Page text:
Mehdi Khalaji, a Qom-trained Shiite theologian, is the Libitzky Family Fellow at The Washington Institute.
Understanding the impact of Washington's expected designation of Iran's Islamic Revolutionary Guard Corps (IRGC) as a foreign terrorist organization requires knowing what role the Revolutionary Guards play in Iranian society. Apart from being a military force with naval, air, and ground components organized in parallel to the conventional Iranian military, the Revolutionary Guards are the spine of the current political structure and a major player in the Iranian economy.
Backbone of the Regime
In his 1988 last will and testament, Ayatollah Ruhollah Khomeini called on the military forces "to follow the regulation of non-interference of the military in the affairs of political parties" and "keep themselves away from political games." In the years since, the opposite has occurred. Once a theocratic state, the Islamic Republic has evolved into a "garrison state," to use an American political science term, in which the military dominates political, economic, and cultural life, and preserves the regime from domestic rather than external opponents. The Iranian constitution forbids the supreme leader from being fully autocratic, but Ayatollah Ali Khamenei has used his position as commander-in-chief of the armed forces, especially his tight control over the Revolutionary Guards, to expand his power.
Khamenei has appointed many former Revolutionary Guards commanders to top political positions, blurring the line between military and civil authority. Former IRGC senior officers hold significant positions throughout the Iranian government: the president, Mahmoud Ahmadinezhad; the secretary of the Supreme Council of National Security, Ali Larijani; the head of state television and radio services, Ezzatolah Zarghami; the secretary of the Expediency Council (charged with interpreting policy when the president and Majlis disagree), Mohsen Rezai; and the head of the powerful Mostazafan Foundation, Mohammad Farouzandeh; as well as several cabinet ministers and many members of parliament (Majlis).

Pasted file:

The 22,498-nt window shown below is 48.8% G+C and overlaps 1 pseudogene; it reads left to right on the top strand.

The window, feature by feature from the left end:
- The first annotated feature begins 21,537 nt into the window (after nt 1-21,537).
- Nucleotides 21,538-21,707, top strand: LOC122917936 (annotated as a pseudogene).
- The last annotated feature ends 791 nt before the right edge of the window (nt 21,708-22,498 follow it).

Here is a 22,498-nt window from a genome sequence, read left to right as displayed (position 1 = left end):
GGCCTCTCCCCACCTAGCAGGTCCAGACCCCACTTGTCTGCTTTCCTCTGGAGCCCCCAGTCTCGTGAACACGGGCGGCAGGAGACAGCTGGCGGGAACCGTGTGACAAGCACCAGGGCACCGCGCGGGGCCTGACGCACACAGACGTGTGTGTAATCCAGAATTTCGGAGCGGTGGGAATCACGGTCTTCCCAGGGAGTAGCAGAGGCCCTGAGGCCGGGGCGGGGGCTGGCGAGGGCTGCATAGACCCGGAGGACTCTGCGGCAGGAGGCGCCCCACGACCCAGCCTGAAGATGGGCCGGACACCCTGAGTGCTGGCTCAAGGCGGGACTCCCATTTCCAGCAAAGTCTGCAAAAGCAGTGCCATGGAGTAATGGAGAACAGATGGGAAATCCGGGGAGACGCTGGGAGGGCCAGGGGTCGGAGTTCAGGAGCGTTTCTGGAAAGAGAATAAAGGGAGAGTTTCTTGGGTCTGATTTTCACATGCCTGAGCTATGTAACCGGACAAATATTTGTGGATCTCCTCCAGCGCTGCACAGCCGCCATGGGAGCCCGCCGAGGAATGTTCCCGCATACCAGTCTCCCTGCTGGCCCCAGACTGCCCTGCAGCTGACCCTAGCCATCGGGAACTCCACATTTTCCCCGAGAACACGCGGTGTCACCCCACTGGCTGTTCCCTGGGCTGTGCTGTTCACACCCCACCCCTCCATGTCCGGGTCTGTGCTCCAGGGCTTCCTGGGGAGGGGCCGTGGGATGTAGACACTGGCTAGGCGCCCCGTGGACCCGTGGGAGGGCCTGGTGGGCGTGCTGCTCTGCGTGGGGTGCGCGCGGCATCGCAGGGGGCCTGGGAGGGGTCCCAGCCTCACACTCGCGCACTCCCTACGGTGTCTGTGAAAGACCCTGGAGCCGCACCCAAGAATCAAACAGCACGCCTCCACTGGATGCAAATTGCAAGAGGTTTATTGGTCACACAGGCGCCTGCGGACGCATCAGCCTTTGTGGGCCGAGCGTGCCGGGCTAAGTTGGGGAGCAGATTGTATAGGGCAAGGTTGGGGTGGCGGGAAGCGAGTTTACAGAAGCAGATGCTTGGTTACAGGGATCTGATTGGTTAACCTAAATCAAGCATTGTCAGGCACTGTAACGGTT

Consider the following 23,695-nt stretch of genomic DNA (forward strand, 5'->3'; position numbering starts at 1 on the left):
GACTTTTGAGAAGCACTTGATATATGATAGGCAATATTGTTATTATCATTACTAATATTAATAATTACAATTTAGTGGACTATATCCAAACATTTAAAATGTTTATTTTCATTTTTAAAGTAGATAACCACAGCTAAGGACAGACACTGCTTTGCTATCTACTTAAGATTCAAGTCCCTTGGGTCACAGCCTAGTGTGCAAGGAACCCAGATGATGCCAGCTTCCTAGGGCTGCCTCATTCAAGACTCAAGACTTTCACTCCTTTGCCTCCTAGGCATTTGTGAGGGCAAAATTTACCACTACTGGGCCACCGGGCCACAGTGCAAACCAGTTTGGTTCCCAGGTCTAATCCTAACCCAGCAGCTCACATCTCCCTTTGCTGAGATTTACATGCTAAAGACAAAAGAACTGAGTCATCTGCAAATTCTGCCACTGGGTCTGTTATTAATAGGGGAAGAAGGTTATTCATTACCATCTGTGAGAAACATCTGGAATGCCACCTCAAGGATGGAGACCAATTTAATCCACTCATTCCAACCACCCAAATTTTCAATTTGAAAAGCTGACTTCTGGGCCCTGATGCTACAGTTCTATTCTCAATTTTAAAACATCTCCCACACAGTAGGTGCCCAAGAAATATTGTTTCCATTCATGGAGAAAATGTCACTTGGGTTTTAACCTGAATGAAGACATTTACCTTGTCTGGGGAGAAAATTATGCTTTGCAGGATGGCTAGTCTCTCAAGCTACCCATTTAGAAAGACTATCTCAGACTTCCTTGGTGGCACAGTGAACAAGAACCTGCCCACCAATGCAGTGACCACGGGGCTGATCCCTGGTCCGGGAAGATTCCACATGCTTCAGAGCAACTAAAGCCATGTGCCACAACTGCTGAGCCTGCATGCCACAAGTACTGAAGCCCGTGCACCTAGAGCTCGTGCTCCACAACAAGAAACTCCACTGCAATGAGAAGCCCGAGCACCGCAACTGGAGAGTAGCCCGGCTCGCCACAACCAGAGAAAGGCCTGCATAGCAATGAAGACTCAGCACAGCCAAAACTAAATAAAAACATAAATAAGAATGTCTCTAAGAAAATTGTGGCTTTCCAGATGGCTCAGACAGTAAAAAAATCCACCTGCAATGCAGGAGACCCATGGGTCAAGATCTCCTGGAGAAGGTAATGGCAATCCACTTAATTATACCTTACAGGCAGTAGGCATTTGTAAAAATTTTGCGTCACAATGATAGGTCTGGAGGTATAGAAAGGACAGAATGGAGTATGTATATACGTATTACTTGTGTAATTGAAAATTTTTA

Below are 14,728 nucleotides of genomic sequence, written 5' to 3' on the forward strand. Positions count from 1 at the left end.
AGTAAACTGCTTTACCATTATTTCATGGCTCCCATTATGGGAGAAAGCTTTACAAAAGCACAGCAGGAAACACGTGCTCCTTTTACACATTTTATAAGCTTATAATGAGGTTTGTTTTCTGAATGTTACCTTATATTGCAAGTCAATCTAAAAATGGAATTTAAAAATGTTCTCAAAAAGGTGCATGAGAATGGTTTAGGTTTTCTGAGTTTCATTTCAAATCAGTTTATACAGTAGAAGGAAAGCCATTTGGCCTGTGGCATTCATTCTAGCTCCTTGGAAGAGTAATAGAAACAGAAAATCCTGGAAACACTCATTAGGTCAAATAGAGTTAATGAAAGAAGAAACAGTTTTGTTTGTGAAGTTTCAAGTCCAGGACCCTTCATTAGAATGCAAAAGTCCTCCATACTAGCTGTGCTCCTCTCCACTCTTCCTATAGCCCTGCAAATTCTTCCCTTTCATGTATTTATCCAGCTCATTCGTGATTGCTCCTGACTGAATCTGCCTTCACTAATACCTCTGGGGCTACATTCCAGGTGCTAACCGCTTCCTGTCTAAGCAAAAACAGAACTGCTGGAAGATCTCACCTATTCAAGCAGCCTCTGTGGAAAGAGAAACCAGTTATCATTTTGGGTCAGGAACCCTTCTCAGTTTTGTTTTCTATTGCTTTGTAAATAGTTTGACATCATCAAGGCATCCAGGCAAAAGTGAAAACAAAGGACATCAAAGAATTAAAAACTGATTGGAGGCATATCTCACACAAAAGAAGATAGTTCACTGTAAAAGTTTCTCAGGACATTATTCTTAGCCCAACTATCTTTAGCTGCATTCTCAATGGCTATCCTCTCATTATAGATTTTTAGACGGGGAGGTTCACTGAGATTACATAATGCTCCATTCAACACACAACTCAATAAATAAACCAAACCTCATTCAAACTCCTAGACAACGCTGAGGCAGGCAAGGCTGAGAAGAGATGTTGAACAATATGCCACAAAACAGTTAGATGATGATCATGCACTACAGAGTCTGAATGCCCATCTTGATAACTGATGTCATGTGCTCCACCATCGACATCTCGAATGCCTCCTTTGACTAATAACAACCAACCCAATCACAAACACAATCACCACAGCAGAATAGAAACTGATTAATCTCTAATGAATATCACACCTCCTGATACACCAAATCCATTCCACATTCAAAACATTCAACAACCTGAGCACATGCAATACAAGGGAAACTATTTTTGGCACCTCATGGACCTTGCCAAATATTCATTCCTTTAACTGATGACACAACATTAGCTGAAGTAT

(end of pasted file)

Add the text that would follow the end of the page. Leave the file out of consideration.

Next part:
The Revolutionary Guards actively prevent steps toward democratic reforms. For example, in 1999, following student protests, the conservative newspaper Jomhouri-e Eslami published a letter by twenty-four Revolutionary Guards senior officers to the reformist president Mohammad Khatami. The Revolutionary Guards, the letter threatened, "cannot tolerate the situation anymore" and would take action if Khatami did not change his policies. It was no idol threat. The IRGC's "Special Force" is trained for scenarios of suppressing political or social uprisings in urban settings -- especially in Tehran.
The Revolutionary Guards also possess their own large and capable intelligence agency. The "Unit of Reservation of Information" exists in parallel with and is quite influential within the Ministry of Intelligence. Like the ministry, the Revolutionary Guards' intelligence unit operates both within Iran and abroad. The IRGC also has responsibility for Iran's strategic missile force of Shahab missiles and is thought to control the country's suspected nuclear weapons program. Several Revolutionary Guards commanders have been named in UN Security Council resolutions applying sanctions intended to force Iran to reveal more information about nuclear projects.
The Revolutionary Guards are also an important component of the Iranian economy. They operate legal businesses, register themselves as foreign companies, and engage in illegal smuggling.
Following the end of the Iran-Iraq War in 1988, the Majlis enacted legislation permitting the IRGC to use "its engineering capability in rebuilding the country's economy." However, no oversight body exists with the capability of supervising the Revolutionary Guards' economic activities. IRGC-owned companies like the Bahman Group, which assembles Mazda cars in Iran, are examples of the Revolutionary Guards' expansion into a variety of economic sectors.